Nallino is reported to have countered the attempts of the commission’s Muslim members to reassert Italian control over waqf assets on several occasions. In one such instance, Muslim members proposed that waqf revenues set aside for educational ventures could be used for the establishment of a “Scientific Islamic University” in Tripoli, similar to Zaytuna in Tunis or Al-Azhar in Cairo. Nallino, recognising such an venture would be contrary to Italian interests, suggested that the revenues should instead be used to for an Islamic Cultural institution to be established by the Italian colonial administration (such was the case with the Imam Malik ibn Anas al-Deen Quranic School).

In Tripolitania between 1914 and 1922, 3612 hectares of land belonging to the Ottoman administration had been seized by the colonial state and given to Italian settlers. From 1922, the Italians started to take more concerted measures to increase the expanse of land under their control. They decreed all uncultivated land would be considered state property, and between 1922 and 1926, seized a further 58000 hectares of land, 31000 hectares of which was granted to Italian settlers. In 1928, Italy now under fascist rule, a new legislation concerning state subsidised colonisation was enacted, and by 1931, 220000 hectares of land was under the ownership and control of the colonial state; of which half was ceded for cultivation to 7500 Italian settlers.

Carta Dimostrative della Tripolitania. Map published by Antonio Vallarde, 1910.

As much as guns and warships, maps have been weapons of imperialism. Insofar as maps were used in colonial promotion, and lands claimed on paper before they were effectively occupied, maps anticipated empire. Surveyors marched alongside soldiers, initially mapping for reconnaissance, then for general information, and eventually as a tool of pacification, civilisation, and exploitation in the defined colonies. But there is more to this than the drawing of boundaries for the practical political or military containment of subject populations. Maps were used to legitimise the reality of conquest and empire.**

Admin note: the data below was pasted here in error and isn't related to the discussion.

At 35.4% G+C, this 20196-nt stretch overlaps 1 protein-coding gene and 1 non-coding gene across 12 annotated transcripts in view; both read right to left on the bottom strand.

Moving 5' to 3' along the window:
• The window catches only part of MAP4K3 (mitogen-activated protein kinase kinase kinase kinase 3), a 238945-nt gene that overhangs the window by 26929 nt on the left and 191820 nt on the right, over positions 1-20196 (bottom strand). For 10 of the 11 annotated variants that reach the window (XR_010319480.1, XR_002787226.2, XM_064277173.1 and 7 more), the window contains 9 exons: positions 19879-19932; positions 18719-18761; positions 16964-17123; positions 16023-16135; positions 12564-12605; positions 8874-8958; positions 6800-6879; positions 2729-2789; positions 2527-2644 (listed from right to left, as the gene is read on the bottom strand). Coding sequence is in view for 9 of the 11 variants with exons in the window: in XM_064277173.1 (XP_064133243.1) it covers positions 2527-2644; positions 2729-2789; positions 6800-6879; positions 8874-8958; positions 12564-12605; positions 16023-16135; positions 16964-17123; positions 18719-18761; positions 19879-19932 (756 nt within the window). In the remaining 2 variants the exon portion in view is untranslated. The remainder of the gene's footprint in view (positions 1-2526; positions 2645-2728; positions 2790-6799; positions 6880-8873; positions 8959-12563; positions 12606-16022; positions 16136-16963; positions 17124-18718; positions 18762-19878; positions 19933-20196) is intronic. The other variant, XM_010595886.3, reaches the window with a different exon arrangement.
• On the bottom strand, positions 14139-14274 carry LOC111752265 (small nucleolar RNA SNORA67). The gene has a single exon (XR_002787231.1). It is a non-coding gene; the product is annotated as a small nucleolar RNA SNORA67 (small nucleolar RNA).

Italy’s greatest obstacle to colonial penetration in Cyrenaica were the Sanusiya and their network of Awqaf assets. In 1913 and 1914 the Italian government ordered the political administration of Cyrenaica to carry out a census of zawiya estates, which yielded no conclusive outcome. The Sanusiya are reported to have prevented the Italians from conducting land surveys of the region on several occasions. Following the failure of the Italians to assert their control over Sanusi territories in Cyrenaica prior to First World War, the Italians and Sanusiya came to a modus vivendi at Acroma, a town in the Butnan district, in April 1917. Although an agreement was reached, which included amongst the terms the closing of a battleground in the area, neither party was willing to relinquish their claim of sovereignty over the area, and Mohammed Idris Sanusi continued to wield sovereign power over Cyrenaica. Another term of the agreement outlined the appointment of a mixed commission responsible for conducting a census of all Sanusiya assets in the region, and included Massimo Colucci and Fernando Valenzi, who were assigned to manage land offices in Benghazi and Derna, and an associate of the Sanusi Emir, Sheykh Mohammed Bu-Negima al-Fahasi. Unlike previous census attempts, this commission was successful in giving the Italians an important basis for the verification of title to the land, which would later be used for confiscation during fascist rule. A report by Colucci and Valenzi from August 1919 reveals the Italians had surveyed and registered the estates of only fourteen zawiyas (of a total of at least forty), totaling to 45033 hectares of land along the Mediterranean coast. The survey yielded no proof of the economic value of the remaining zawiya territory for the Italians, which would remain under the control of the Sanusiya. The collaboration between the Italian administration and the Sanusiya was legally formalised in an agreement in October 1920 in the town of al-Rijma. This agreement granted direct sovereignty over the Libyan coast and highlands to Italy, while entrusting self-governing administration of the rest of Cyrenaica to Mohammmed Idris Sanusi.